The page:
The Wisconsin Coordinate Reference Systems (WISCRS) primarily used by cities and counties in the state are now included in the International Association of Oil & Gas Producers (IOGP) Geodetic Parameter Dataset. The SCO initiated a “change request” process in early August, which resulted in the parameters being added for the November 25, 2015 release of the parameters database. The IOGP database is the de facto international registry for coordinate system parameters.
Software developers and open source software users are the main beneficiaries of this action. Having an EPSG code simplifies projection operations considerably for users not familiar with the nuances of geodesy. (EPSG is a legacy name for the IOGP, which was retained for historic purposes.)
For example, projecting a raster from WISCRS Dane County to Wisconsin Transverse Mercator in GDAL goes from:
gdalwarp -s_srs "+proj=lcc +lat_1=43.0695160375 +lat_0=43.0695160375 +lon_0=-89.42222222220001 +k_0=1.0000384786 +x_0=247193.2944 +y_0=146591.9896 +ellps=GRS80 +units=us-ft +no_defs" -t_srs EPSG:3071 dane_wiscrs.tif dane_wtm.tif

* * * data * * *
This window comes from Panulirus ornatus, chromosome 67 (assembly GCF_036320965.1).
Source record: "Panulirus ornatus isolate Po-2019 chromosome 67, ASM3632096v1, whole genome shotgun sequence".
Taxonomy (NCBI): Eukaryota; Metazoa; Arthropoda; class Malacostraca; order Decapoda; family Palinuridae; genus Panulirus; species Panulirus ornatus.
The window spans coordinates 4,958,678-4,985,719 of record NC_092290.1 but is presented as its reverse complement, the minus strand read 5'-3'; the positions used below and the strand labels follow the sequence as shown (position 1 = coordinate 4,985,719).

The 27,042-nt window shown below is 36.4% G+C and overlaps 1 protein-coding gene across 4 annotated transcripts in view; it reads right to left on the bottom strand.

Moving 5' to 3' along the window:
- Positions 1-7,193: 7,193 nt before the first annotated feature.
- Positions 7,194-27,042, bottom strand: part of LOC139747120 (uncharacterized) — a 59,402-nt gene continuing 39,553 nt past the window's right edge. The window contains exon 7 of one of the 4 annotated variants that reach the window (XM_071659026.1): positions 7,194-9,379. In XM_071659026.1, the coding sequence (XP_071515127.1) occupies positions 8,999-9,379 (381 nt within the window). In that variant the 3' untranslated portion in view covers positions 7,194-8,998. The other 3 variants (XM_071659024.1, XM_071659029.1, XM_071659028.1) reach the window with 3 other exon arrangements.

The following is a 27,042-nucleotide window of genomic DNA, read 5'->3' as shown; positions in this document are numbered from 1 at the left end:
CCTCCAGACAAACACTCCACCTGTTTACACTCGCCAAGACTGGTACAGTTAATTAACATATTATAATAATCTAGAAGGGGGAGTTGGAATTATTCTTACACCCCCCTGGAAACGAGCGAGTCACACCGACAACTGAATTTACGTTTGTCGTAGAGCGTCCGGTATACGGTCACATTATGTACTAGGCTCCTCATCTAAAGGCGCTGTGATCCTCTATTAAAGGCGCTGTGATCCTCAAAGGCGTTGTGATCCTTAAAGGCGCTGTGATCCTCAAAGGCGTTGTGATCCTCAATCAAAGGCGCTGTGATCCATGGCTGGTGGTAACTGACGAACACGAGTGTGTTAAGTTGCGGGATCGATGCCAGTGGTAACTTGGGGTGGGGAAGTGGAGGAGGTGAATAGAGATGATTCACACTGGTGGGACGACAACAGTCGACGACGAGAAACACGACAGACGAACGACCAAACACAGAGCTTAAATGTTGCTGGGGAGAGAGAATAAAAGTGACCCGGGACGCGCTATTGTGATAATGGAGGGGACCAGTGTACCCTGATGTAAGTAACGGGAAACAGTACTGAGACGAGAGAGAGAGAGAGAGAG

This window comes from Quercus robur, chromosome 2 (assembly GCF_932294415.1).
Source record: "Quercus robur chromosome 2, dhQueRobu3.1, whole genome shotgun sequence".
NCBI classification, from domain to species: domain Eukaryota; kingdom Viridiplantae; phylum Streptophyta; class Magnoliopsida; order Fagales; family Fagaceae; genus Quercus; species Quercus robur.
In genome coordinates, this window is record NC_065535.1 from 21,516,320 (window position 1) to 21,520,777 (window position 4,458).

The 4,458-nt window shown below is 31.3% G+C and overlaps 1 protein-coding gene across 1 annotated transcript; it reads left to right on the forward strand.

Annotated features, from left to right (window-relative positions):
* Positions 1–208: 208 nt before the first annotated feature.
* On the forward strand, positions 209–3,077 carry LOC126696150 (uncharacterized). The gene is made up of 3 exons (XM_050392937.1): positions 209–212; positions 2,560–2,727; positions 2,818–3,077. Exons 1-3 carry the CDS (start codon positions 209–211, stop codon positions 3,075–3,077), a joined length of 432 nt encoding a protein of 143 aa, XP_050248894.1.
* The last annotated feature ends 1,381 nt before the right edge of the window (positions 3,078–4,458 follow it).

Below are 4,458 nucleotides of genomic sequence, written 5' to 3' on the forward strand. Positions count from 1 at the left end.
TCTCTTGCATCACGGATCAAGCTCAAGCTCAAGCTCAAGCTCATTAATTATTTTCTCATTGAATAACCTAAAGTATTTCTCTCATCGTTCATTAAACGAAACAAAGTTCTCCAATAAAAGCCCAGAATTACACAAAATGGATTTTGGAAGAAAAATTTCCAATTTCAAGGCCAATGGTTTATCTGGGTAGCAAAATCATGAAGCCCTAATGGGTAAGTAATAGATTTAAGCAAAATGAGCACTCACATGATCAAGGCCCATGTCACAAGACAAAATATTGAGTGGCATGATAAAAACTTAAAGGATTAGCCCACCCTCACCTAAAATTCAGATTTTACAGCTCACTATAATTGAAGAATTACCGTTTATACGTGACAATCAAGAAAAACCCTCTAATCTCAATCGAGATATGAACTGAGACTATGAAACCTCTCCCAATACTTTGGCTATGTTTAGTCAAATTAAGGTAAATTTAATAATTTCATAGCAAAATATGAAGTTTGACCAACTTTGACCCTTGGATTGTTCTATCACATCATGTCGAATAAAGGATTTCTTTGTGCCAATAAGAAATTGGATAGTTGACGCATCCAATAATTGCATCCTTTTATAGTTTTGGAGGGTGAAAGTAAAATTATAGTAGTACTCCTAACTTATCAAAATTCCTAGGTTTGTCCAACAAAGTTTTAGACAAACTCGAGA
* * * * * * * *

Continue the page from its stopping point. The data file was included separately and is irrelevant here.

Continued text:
To the much simpler:
gdalwarp -s_srs EPSG:7493 -t_srs EPSG:3071 dane_wiscrs.tif dane_wtm.tif
Similarly, software developers can easily consume parameters from the internationally-recognized Geodetic Parameter Dataset and implement WISCRS in a standardized way, without any manual data entry.
Process was not without controversy
To my own surprise, we did experience some “bumps” in the process. Technically, WISCRS is comprised of 59 different sets of coordinate parameters. A number of counties, because of their geographic proximity, share coordinate parameters (e.g., Adams/Juneau, Green/Lafayette.)
However, as a matter of policy, the SCO has always published 72 different sets of parameters, and users in our state commonly refer to “WISCRS – Adams County” and “WISCRS – Juneau County” as unique systems. Therefore, our request to IOGP was to register all 72 counties as unique systems.
However, in short, the IOGP refused to recognize WISCRS as 72 unique systems. They felt registering 59 unique systems was more in line with their past practices and policies.
The implication: some counties will share an EPSG code. In the Adams/Juneau example, they both will be referenced with a single EPSG code of 7528 (meters) or 7587 (US Survey Foot).
Does this matter from a technical perspective? Not at all. In my opinion this is more of an inconvenience than anything else, which we will have to overcome with education.
In the coming months, we expect to update our Wisconsin Coordinate Reference Systems handbook to include the EPSG codes. We also plan to publish some best practices for implementing WISCRS.
If you have any questions about the new EPSG codes, or WISCRS in general, feel free to contact me at (608) 262-6850.